Iran’s top mullah Ali Khamenei sent an explosive tweet from his official English-language account at @khameneni_ir. It read:
“US president has said he could knock out Iran’s military. We welcome no war, nor do we initiate any war, but…”
The tweet appeared underneath a graphic depicting an image appearing to be President Obama holding a gun to his head. The quote in the image attributed to Khamenei said:
“If any war happens, the one who will emerge loser will be the aggressive and criminal U.S.”
Khamenei has been as regular as clockwork in his periodic rants against the U.S. generally and the proposed nuclear deal specifically, using his Twitter feed to send out his own version of “red lines” the regime would not cross in any nuclear deal, while only last week delivering a speech claiming America’s aims in the region were “180 degrees” opposite of Iran’s.
Supporters of the regime ignored the tweet and its implications. For example, Trita Parsi, head of the National Iranian American Council and the regime’s lead lobbying organization, did not even mention the offensive tweet in his own Twitter account, preferring instead taking shots at those opposing the deal.
But what could he and other regime apologists really say? Khamenei is just venting? Khamenei is just dispensing vitriol for domestic consumption?
The fact is Khamenei is Iranian regime’s supreme leader. There is no other chief executive above him. His decisions on foreign policy, going to war, executing political prisoners, issuing a new religious law affecting all of Iran’s citizens or deciding what flavor of ice cream to outlaw are absolute and undisputed.
Consequently his comments are not trivial, nor should they be taken lightly or ignored. In most ways his comments, even nuances, are as important to understanding his intentions as during the Cold War when the West tried to divine the intentions of Soviet leaders by who was standing next to whom during May Day parades of military hardware.
But aside from Khamenei’s comments and tweets, the regime took steps to ensure there was no domestic disputes over the proposed nuclear deal in order to ensure its passage so that the regime could gain access to the estimated $160 billion in frozen assets and military hardware it desperately needs after waging three proxy wars in Syria, Iraq and Yemen.
A top secret document sent to newspaper editors has surfaced on the internet.
Issued by the ministry in charge of the press, the two-page document faxed to media organizations relays directives from Iran’s Supreme National Security Council. It says editors should praise the deal and the negotiating team.
It stresses the need “to safeguard the achievements of the talks”; avoid sowing “doubt and disappointment among the public”; and avoid giving the impression of “a rift” at the highest levels of government.
The irony is unmistakable as it clamps down on any domestic dissent, while the regime’s leadership is allowed to freely express its disdain for the U.S. and the conditions laid out in the agreement such as inspection of Iranian military facilities.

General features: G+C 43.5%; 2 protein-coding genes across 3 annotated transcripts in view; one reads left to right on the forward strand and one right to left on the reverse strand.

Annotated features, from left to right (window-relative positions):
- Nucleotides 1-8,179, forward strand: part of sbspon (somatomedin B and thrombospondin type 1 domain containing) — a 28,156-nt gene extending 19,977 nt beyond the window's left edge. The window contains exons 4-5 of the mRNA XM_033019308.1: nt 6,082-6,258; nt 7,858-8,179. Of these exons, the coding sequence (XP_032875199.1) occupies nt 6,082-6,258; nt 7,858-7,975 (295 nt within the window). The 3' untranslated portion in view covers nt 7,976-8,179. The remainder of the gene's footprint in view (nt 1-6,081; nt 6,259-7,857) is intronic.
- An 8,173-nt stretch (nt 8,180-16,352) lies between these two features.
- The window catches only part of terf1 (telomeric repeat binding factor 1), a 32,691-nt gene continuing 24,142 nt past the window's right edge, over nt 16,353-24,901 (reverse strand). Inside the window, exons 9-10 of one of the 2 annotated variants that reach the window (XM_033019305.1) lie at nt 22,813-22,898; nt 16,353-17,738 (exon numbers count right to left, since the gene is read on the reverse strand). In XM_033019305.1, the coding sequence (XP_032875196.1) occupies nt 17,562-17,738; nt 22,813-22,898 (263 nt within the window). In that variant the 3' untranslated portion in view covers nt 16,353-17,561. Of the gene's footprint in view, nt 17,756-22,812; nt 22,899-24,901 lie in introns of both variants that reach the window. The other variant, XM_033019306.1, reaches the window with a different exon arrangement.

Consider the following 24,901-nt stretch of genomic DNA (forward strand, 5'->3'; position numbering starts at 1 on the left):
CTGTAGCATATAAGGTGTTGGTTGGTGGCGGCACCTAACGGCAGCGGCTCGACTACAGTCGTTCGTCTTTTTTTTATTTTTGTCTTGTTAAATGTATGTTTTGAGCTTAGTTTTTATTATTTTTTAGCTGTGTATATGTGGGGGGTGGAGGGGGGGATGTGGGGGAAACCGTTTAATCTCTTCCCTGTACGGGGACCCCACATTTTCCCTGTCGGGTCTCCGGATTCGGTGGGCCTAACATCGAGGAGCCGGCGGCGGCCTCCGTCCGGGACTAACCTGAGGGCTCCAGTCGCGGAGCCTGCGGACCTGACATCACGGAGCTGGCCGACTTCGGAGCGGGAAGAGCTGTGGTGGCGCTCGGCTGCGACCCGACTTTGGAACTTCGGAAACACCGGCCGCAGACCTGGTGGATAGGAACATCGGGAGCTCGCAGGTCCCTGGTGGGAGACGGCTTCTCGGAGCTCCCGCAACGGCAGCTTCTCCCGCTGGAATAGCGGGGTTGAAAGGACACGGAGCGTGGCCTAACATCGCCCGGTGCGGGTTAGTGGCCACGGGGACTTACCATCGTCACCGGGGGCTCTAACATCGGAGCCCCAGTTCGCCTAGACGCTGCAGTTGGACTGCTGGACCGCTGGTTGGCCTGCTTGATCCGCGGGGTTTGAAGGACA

Interestingly, the regime directive asked Iranian news media to “note the big achievements in our nuclear program as a result of the agreement”; a candid reassurance of the wins for the regime under the deal.
In contrast the criticism of the deal in the U.S. continued to grow as former U.S. ambassador to the United Nations John Bolton issued a scathing critique in the Los Angeles Times, declaring:
“Assuming Iran scrupulously complies with every provision agreed to in Vienna — an absurdly unlikely scenario given the ayatollahs’ objectives and history — its ambitions for nuclear weapons will simply have been delayed eight to 10 years.
“In all likelihood, the ayatollahs are already at work violating the accords. After all, Iran has systematically breached its voluntarily-assumed obligations under the Nuclear Non-Proliferation Treaty for more than 30 years,” Bolton writes.
“Moreover, Iran’s ballistic missile efforts — its development of the means to deliver nuclear weapons all over the world — will barely be touched. Nor does the deal in any way address Iran’s clandestine weaponization efforts, which it has denied and hidden from the International Atomic Energy Agency with great skill,” he added.
Also, a previously undisclosed report by the Obama administration led several lawmakers in Congress to conclude world powers will never be able to get to the bottom of Iran’s efforts to build a nuclear weapon and that the regime would never be fully pressed to explain its past nuclear program efforts.
“Details of the report, which haven’t been previously disclosed, indicate the deal reached this month could go ahead even if United Nations inspectors never ascertain conclusively whether Iran pursued a nuclear weapons program—something Tehran has repeatedly denied,” according to the Wall Street Journal.
“Some senators complained last week that they were told by administration officials that Iran would be allowed to manage some of the IAEA’s investigation. They said they were told Tehran would conduct its own soil sampling at a military site called Parchin, where, allegedly, explosive devices were tested,” the Journal reported.
The entire process is rightly ridiculed by lawmakers and critics of the deal. It is akin to asking a suspected criminal to gather evidence at his own crime scene and hand it over to investigators.
It is provisions such as this and many others in the 159 page agreement, as well as in two secret side deals made with the International Atomic Energy Agency and the regime which has yet to be made public that has made many in Congress highly skeptical.
By Michael Tomlinson